The music in FIFA is once again great and you will get quite accustomed to the tracks playing in the menus. The commentary has some improvements such as reading the team sheets before games (sometimes) and new anecdotes. BUT it is mostly terrible with the same phrases returning from the last 5 years or so, and then you also get them telling you things that don’t happen on the field, like saying a keeper dived to save it when you can see your keeper standing still… yeah. The less said the better.
Gameplay and Modes – Offline
The gameplay is split into two parts because I find the experience to be quite different. Offline modes do not include anything new at all. You can play friendlies, match day challenges, highlight challenges, career mode and skills training. Match day and highlight challenges are updated regularly (so technically you need to be online to get them) and add some quick challenges if you only have a short time to play. The real meat is in the career mode which returns with a few upgrades.
Firstly the scouting has thankfully been improved drastically. For well known players you no longer have to scout them to see their stats. For lesser known players, however the scouting works far better and you can get a good idea which players to get and which not to. The player search function is largely improved as well making buying players far less annoying than last year’s game. There are still some odd transfers that occur, but nothing quite like Messi going to Real Madrid.
Another improvement long overdue is the progression of younger players. Previously there was very little incentive or use out of getting young, average players with great potential because by the time they were anything close to decent you were sick of the game. Now they progress at a much more natural rate making it worthwhile to invest in youth.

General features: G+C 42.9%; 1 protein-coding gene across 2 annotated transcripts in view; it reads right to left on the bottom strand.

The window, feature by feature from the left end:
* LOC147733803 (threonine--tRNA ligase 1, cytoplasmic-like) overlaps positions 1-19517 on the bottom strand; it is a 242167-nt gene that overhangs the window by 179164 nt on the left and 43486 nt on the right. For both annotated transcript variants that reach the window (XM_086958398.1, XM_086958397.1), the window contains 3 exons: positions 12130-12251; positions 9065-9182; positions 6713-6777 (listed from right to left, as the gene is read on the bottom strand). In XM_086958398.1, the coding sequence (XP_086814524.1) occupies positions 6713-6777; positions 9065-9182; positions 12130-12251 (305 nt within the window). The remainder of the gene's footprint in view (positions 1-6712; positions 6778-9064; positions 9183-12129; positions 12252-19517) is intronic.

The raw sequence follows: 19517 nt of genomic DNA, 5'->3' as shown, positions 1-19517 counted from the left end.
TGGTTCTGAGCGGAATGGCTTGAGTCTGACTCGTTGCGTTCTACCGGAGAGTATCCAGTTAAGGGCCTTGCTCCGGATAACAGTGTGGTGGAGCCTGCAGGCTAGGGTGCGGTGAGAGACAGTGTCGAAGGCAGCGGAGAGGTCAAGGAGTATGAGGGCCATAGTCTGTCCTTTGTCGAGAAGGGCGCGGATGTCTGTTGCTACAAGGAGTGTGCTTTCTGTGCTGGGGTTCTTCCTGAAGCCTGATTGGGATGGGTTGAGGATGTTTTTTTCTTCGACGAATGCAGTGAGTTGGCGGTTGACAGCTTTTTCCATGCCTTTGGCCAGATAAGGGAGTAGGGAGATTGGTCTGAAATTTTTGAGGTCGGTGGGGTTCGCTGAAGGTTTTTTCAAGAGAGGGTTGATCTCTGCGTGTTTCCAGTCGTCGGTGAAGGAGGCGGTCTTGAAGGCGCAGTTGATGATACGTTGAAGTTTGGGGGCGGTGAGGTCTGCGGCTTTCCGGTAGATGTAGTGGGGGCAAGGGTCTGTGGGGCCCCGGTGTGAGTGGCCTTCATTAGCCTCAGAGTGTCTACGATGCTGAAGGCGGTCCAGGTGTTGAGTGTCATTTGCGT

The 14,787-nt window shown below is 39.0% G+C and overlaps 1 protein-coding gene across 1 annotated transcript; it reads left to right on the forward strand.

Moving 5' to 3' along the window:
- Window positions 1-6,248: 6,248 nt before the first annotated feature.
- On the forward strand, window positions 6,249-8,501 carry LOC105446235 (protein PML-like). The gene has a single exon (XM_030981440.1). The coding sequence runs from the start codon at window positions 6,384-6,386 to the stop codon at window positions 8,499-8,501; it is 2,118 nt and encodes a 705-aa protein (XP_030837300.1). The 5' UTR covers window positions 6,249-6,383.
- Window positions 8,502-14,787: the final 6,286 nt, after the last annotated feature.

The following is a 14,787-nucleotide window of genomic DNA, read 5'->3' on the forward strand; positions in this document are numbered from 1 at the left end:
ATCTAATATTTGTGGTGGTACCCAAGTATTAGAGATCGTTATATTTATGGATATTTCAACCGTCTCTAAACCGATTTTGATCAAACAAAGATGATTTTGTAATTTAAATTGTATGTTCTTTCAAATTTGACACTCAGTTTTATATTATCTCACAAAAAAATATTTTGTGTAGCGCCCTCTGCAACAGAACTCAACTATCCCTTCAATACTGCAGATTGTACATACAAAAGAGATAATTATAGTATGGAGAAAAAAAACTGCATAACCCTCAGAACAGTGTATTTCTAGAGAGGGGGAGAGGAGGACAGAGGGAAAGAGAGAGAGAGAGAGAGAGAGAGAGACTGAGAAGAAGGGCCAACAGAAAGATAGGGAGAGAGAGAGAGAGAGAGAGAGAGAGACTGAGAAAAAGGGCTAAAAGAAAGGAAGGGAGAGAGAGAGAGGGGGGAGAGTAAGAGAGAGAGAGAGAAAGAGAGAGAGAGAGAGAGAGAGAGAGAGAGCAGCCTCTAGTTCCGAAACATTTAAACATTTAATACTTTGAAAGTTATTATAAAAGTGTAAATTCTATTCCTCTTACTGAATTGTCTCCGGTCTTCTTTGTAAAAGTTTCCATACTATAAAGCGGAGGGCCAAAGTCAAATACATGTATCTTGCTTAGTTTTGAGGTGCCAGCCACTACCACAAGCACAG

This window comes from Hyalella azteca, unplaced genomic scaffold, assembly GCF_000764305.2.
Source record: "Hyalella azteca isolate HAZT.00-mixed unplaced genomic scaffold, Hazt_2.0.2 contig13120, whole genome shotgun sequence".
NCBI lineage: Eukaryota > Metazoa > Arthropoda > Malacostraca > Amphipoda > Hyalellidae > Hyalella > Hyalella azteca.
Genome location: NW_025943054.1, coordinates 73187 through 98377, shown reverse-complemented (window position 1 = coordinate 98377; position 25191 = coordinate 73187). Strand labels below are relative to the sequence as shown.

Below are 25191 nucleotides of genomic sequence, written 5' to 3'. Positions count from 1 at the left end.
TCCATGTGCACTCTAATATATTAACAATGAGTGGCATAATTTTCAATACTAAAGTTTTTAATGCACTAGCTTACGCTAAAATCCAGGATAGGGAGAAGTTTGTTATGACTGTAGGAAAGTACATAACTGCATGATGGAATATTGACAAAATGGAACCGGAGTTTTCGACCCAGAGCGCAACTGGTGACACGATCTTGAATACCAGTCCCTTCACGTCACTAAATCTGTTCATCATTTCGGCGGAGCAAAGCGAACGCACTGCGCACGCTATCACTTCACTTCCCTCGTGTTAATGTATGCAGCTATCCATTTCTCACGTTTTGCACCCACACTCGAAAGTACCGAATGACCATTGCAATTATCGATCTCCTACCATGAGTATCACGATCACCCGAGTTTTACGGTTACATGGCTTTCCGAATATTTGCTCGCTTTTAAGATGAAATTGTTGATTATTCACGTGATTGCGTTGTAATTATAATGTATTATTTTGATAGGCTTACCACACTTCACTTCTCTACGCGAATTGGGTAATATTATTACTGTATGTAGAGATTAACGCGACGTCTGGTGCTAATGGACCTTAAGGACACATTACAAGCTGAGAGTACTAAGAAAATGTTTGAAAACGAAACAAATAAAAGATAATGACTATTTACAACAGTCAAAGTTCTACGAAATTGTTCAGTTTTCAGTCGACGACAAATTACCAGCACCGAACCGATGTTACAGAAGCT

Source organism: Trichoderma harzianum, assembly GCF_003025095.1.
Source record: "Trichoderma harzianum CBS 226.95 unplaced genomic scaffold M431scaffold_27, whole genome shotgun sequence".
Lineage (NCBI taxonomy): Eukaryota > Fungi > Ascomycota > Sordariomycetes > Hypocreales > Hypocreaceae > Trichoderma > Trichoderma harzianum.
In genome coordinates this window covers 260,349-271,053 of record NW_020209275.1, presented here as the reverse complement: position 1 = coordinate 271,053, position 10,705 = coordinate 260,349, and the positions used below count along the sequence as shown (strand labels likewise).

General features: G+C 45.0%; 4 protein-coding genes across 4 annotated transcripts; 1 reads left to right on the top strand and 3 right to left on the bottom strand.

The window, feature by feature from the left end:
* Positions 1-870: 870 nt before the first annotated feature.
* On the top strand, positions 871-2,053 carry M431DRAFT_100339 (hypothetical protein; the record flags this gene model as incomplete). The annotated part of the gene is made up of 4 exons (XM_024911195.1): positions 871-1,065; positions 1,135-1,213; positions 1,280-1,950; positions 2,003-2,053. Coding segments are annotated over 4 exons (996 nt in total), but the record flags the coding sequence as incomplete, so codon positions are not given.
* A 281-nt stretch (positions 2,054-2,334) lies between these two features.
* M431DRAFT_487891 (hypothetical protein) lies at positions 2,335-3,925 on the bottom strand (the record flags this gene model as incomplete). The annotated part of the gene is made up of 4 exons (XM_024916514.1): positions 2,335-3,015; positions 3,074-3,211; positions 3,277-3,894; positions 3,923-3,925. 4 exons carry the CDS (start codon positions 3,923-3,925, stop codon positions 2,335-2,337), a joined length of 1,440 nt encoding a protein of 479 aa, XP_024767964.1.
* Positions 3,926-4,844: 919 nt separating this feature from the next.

Gameplay is what counts most though and against the AI it’s hard to say anything has really improved. Shooting and passing feels more natural with a good weight to and movement of the ball and I am happy to say that finesse shots seem a lot more balanced than before.
However, goalkeepers still seem to react terribly to situations, they are very unrealistically poor at the near post and occasionally forget to jump for crosses, dive out the way of the ball and other howlers which make you wonder if the game has a bug of sorts. It’s sad considering how good the diving animations look, and considering the marketing EA put into ‘next-gen’ keepers, but the truth is they just aren’t good enough still.
As much was made of intelligent players and this seems to be completely absent. You never really feel in control when defending and while I love the tactical defending it still needs some work. AI defending on your own team is as bad as ever as your AI controlled teammates refuse to mark players and end up leaving them free in the box where there is nothing you can do. Going forward is slightly better but at times your players just don’t make obvious runs, or if you break and have a 3-on-1 situation a player hangs back. Intelligent attacking? I think not. It has improved somewhat, just not enough.